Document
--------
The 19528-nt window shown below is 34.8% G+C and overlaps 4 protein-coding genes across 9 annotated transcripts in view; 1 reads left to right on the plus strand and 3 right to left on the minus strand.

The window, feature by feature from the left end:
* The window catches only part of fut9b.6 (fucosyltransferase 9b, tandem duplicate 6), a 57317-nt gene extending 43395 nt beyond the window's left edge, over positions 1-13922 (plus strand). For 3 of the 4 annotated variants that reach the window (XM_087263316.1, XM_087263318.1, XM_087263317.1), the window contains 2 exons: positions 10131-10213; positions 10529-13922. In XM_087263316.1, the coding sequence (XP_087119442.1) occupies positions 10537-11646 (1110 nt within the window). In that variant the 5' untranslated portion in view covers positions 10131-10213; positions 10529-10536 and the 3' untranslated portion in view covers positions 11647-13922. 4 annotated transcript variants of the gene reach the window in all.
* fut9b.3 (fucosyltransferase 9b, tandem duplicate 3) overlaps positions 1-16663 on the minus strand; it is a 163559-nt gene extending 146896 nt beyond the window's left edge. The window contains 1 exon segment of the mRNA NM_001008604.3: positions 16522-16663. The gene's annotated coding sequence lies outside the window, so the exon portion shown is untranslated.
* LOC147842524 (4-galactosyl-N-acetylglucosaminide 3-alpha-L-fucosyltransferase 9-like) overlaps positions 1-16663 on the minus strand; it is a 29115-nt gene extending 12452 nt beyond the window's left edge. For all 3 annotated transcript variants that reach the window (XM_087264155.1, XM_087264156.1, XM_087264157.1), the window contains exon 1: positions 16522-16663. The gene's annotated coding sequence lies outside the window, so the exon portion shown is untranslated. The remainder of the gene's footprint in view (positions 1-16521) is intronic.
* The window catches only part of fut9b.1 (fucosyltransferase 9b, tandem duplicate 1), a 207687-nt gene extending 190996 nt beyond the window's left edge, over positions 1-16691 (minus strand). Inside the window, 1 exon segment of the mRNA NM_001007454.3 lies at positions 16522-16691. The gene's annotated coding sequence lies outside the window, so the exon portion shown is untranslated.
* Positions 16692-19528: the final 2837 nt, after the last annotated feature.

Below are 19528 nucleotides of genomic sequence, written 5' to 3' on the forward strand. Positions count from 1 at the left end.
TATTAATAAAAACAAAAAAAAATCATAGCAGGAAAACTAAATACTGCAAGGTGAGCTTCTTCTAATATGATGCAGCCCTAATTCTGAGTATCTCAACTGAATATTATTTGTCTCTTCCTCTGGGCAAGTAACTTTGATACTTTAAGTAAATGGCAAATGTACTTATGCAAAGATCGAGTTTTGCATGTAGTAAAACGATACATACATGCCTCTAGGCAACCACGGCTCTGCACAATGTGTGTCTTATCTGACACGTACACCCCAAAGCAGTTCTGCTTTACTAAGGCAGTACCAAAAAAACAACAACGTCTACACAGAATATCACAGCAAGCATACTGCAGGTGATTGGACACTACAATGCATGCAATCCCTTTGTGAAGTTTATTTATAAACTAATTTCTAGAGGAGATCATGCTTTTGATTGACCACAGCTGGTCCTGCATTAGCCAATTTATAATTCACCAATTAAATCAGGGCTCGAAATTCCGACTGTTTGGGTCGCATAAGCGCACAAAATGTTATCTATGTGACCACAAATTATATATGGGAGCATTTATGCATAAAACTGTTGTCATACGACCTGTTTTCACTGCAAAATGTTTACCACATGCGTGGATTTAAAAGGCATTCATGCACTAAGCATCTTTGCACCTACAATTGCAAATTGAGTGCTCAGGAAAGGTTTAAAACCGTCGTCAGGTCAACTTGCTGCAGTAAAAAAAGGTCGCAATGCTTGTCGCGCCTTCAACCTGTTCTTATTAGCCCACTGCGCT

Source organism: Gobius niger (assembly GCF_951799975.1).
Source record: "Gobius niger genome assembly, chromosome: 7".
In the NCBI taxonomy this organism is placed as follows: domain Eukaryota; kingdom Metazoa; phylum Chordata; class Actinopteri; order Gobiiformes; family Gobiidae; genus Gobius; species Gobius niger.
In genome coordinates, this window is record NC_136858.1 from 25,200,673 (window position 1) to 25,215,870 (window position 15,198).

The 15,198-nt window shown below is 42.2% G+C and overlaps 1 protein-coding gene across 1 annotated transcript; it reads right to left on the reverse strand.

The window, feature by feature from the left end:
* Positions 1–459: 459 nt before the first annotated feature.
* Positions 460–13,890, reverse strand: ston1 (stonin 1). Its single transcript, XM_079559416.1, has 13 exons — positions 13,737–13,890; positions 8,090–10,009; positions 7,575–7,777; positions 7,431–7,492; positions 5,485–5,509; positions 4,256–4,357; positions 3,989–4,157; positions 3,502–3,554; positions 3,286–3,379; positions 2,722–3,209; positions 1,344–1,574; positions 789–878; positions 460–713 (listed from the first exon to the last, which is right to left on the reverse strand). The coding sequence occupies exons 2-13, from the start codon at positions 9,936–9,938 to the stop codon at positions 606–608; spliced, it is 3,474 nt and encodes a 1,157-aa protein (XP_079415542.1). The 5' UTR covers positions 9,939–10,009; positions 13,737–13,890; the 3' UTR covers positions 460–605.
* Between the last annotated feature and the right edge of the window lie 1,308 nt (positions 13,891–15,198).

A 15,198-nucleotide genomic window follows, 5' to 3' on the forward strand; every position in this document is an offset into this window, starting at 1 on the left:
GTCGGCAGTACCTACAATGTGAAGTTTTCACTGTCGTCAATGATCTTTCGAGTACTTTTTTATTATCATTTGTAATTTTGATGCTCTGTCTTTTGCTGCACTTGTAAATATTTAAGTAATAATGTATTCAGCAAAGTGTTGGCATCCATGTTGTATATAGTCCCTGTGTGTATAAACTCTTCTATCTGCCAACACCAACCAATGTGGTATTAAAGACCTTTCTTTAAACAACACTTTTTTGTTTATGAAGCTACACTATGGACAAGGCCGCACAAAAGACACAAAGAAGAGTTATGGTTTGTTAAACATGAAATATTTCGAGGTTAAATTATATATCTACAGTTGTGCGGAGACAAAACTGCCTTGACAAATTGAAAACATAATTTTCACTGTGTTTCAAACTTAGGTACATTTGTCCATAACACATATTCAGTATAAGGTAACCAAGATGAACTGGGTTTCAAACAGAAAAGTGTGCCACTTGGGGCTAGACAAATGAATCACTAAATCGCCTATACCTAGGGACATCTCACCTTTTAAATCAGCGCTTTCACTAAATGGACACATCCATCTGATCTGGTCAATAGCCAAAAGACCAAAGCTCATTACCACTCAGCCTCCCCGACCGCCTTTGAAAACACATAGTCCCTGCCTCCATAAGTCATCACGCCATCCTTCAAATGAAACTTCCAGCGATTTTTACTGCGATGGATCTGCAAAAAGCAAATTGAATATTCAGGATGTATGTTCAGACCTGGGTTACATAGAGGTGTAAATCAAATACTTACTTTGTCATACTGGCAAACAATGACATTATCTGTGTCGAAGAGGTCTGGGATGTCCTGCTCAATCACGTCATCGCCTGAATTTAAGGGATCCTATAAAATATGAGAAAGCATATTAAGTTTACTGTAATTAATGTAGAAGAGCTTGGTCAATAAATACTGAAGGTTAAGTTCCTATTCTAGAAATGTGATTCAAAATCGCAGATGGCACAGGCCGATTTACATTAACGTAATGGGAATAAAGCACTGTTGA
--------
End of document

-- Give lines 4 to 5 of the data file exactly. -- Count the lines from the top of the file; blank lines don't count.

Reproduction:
* fut9b.3 (fucosyltransferase 9b, tandem duplicate 3) overlaps positions 1-16663 on the minus strand; it is a 163559-nt gene extending 146896 nt beyond the window's left edge. The window contains 1 exon segment of the mRNA NM_001008604.3: positions 16522-16663. The gene's annotated coding sequence lies outside the window, so the exon portion shown is untranslated.
* LOC147842524 (4-galactosyl-N-acetylglucosaminide 3-alpha-L-fucosyltransferase 9-like) overlaps positions 1-16663 on the minus strand; it is a 29115-nt gene extending 12452 nt beyond the window's left edge. For all 3 annotated transcript variants that reach the window (XM_087264155.1, XM_087264156.1, XM_087264157.1), the window contains exon 1: positions 16522-16663. The gene's annotated coding sequence lies outside the window, so the exon portion shown is untranslated. The remainder of the gene's footprint in view (positions 1-16521) is intronic.